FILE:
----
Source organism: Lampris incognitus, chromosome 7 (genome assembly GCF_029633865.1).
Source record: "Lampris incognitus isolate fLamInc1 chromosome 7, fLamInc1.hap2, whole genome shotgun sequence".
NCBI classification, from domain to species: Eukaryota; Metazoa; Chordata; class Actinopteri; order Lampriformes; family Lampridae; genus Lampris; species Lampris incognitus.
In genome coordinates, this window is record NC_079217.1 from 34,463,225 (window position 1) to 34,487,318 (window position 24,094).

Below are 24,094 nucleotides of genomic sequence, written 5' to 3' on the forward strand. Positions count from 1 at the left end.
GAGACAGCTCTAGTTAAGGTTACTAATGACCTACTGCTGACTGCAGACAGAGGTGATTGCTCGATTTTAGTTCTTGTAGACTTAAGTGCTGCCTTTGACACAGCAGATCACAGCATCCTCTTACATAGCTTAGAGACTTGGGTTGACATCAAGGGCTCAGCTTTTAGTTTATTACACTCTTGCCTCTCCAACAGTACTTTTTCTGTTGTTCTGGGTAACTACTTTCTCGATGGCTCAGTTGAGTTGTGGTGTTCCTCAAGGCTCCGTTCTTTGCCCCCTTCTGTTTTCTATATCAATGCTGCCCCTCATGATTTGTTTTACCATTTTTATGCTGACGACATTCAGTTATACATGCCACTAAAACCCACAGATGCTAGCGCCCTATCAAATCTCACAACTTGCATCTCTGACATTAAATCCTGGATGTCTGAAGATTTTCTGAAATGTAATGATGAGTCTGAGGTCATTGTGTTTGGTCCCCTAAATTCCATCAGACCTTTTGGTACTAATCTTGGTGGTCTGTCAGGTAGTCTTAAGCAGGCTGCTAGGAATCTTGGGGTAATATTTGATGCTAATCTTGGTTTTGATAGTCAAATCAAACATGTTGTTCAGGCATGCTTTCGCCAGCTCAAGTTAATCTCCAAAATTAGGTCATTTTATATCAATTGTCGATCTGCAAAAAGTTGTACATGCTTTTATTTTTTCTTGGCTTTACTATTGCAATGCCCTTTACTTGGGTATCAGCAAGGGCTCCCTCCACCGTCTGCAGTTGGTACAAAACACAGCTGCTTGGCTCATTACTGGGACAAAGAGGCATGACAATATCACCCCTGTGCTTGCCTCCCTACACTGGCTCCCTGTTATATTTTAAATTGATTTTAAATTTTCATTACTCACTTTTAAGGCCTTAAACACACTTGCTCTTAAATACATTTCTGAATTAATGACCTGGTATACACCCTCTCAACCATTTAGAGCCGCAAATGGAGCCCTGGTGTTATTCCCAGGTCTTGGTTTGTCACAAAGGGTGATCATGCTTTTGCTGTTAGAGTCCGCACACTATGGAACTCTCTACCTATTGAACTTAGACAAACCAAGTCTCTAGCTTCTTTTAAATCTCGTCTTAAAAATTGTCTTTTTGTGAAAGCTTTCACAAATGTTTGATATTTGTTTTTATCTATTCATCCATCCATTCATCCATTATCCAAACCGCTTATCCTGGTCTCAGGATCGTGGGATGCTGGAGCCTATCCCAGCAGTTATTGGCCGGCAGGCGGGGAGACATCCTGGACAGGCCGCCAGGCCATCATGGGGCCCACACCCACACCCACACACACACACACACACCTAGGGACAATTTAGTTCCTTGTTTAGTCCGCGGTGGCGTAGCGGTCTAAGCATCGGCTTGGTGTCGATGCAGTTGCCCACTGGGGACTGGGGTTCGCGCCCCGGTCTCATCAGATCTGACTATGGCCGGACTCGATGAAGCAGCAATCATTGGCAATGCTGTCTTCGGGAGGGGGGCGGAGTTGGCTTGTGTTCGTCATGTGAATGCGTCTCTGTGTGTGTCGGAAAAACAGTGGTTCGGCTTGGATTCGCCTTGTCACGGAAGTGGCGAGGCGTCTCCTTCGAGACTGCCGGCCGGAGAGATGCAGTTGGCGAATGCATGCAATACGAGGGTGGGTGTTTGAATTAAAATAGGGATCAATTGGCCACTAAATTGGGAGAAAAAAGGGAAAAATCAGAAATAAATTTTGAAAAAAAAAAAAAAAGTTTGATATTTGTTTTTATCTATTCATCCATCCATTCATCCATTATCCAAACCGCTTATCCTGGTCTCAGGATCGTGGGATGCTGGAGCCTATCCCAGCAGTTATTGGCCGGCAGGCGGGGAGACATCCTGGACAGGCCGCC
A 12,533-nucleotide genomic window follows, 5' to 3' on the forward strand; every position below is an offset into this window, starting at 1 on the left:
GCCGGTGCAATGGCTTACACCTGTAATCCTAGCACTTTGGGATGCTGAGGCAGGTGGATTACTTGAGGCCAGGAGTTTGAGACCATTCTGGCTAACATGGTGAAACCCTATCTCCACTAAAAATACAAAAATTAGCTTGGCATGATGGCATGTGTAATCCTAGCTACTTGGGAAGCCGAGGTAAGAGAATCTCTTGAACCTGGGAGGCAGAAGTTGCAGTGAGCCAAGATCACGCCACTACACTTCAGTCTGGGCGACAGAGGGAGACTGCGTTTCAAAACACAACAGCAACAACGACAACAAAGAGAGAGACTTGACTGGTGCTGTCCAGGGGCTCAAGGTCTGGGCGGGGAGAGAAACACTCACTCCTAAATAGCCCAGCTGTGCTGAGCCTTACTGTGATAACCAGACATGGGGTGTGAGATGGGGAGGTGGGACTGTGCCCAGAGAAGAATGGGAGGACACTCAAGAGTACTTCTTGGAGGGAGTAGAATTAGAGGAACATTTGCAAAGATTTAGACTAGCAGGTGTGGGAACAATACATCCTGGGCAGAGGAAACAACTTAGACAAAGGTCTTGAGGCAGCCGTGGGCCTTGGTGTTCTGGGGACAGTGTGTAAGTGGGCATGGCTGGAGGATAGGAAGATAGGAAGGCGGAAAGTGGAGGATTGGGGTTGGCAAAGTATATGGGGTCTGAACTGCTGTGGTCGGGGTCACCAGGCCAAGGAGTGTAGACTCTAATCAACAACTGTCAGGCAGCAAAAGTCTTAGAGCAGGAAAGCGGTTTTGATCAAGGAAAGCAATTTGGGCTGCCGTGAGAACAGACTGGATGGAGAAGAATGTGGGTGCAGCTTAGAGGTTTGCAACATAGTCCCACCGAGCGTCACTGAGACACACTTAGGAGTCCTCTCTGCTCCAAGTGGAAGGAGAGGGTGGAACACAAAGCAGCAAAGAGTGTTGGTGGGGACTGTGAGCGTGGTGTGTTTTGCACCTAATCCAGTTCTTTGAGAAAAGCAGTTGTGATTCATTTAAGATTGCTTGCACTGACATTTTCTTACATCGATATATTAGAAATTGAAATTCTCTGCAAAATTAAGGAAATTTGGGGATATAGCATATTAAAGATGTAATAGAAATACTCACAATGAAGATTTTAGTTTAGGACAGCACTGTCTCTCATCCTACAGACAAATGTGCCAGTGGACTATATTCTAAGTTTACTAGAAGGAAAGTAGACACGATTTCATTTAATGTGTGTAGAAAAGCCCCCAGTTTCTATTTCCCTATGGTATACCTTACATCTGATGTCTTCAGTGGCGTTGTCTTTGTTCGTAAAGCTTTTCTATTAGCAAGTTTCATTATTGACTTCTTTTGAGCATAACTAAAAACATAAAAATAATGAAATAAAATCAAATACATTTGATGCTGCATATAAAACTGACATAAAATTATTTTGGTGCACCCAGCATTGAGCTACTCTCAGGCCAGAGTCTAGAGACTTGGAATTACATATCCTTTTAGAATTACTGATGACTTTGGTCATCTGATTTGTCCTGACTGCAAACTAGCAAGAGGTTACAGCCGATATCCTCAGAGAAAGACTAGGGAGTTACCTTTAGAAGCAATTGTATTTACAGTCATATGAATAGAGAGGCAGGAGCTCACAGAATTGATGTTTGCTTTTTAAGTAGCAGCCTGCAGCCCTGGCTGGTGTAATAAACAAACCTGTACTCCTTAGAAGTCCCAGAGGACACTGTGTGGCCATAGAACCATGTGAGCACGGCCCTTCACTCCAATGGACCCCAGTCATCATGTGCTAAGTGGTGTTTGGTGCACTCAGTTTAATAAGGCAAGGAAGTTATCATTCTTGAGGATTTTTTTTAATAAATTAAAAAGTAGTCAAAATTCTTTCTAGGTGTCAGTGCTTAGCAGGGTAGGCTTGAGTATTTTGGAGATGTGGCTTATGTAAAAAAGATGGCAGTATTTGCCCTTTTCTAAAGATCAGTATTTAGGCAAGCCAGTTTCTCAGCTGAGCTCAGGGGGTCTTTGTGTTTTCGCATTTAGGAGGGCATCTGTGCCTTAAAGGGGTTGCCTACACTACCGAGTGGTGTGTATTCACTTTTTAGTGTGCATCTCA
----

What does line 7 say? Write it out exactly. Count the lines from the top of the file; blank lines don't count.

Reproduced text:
A 12,533-nucleotide genomic window follows, 5' to 3' on the forward strand; every position below is an offset into this window, starting at 1 on the left: